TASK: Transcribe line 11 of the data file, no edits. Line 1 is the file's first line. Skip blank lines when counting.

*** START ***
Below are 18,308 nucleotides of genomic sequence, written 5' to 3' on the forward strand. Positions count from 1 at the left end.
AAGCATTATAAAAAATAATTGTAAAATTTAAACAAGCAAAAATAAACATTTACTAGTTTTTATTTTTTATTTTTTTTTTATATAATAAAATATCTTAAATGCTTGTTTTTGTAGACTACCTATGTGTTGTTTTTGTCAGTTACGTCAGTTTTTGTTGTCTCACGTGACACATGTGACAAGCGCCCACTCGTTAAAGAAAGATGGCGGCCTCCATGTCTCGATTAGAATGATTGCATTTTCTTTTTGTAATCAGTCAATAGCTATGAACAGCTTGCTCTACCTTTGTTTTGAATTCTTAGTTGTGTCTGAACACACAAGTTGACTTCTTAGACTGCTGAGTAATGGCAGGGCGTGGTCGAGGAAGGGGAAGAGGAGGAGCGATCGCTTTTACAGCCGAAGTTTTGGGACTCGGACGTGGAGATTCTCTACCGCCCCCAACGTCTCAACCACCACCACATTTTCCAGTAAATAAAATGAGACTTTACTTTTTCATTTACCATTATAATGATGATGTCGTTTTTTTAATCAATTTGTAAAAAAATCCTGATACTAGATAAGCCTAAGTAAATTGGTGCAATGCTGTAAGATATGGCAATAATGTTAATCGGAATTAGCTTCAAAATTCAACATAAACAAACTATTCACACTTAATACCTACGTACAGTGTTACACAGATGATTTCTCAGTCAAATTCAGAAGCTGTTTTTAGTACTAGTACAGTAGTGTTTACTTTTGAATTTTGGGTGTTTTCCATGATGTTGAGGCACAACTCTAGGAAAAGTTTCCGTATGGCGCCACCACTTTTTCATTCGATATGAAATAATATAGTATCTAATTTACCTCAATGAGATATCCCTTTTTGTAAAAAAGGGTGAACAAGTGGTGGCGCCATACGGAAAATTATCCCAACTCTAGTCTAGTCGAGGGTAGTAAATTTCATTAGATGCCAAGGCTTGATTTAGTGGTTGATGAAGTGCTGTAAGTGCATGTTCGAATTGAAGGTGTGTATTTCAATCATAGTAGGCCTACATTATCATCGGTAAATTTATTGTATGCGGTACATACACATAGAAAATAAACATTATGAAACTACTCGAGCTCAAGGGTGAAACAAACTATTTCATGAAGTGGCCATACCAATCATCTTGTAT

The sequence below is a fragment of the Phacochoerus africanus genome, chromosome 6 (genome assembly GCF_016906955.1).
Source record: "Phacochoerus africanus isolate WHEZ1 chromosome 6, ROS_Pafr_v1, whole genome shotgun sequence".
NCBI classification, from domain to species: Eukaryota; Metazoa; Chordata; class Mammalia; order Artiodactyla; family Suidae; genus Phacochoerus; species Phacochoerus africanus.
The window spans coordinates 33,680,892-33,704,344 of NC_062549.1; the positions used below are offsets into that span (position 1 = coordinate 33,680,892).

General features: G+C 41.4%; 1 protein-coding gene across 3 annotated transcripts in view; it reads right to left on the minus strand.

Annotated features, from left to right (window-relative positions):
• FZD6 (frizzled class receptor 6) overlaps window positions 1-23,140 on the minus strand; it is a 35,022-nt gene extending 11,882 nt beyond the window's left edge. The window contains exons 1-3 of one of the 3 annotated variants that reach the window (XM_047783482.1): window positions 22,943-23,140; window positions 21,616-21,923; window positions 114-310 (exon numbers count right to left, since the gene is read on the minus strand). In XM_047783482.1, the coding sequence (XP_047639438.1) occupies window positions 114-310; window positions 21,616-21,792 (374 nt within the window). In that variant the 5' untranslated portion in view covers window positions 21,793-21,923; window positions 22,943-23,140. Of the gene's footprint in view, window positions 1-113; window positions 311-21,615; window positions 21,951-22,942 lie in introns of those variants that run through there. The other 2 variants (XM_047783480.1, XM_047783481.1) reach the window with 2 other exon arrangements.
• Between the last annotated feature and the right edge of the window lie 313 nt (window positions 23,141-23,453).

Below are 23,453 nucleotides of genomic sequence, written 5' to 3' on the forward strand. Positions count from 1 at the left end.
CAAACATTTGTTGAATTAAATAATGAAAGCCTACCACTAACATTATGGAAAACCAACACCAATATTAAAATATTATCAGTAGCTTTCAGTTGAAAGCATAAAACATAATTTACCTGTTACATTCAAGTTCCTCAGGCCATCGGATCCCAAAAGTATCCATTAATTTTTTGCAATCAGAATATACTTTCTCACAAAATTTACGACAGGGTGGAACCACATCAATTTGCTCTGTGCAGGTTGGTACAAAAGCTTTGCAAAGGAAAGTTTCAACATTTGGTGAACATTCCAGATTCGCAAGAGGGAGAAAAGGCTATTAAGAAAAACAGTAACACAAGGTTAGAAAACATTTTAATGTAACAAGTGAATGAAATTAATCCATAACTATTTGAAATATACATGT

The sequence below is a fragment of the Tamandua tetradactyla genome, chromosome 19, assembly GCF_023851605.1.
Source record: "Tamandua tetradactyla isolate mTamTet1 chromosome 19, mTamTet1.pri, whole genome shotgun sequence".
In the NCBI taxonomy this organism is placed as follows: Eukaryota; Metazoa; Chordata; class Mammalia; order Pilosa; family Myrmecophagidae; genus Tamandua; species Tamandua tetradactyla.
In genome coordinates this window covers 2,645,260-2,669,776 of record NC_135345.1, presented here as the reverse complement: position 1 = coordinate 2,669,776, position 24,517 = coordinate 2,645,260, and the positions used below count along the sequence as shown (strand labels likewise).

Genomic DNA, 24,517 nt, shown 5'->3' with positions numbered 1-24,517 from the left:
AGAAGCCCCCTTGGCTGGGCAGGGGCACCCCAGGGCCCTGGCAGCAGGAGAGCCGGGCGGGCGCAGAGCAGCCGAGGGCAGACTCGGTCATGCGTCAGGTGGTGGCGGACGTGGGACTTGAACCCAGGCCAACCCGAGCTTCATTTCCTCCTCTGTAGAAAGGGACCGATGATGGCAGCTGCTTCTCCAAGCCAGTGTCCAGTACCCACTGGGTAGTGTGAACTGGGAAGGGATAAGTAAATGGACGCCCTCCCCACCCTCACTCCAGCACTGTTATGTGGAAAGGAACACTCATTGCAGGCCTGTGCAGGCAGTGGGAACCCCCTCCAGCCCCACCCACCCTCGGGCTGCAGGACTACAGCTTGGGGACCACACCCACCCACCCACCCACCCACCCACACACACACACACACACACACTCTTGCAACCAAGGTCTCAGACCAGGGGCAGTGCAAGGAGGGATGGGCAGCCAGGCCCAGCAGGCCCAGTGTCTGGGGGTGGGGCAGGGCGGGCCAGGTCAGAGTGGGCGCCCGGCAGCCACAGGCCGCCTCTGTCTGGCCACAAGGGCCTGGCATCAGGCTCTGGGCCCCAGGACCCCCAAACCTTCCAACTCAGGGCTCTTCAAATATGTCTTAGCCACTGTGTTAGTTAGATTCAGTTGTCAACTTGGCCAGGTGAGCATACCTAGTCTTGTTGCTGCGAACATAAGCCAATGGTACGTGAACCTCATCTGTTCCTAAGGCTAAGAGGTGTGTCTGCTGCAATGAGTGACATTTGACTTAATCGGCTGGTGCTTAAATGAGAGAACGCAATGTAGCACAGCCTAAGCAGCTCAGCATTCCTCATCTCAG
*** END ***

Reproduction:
Below are 23,453 nucleotides of genomic sequence, written 5' to 3' on the forward strand. Positions count from 1 at the left end.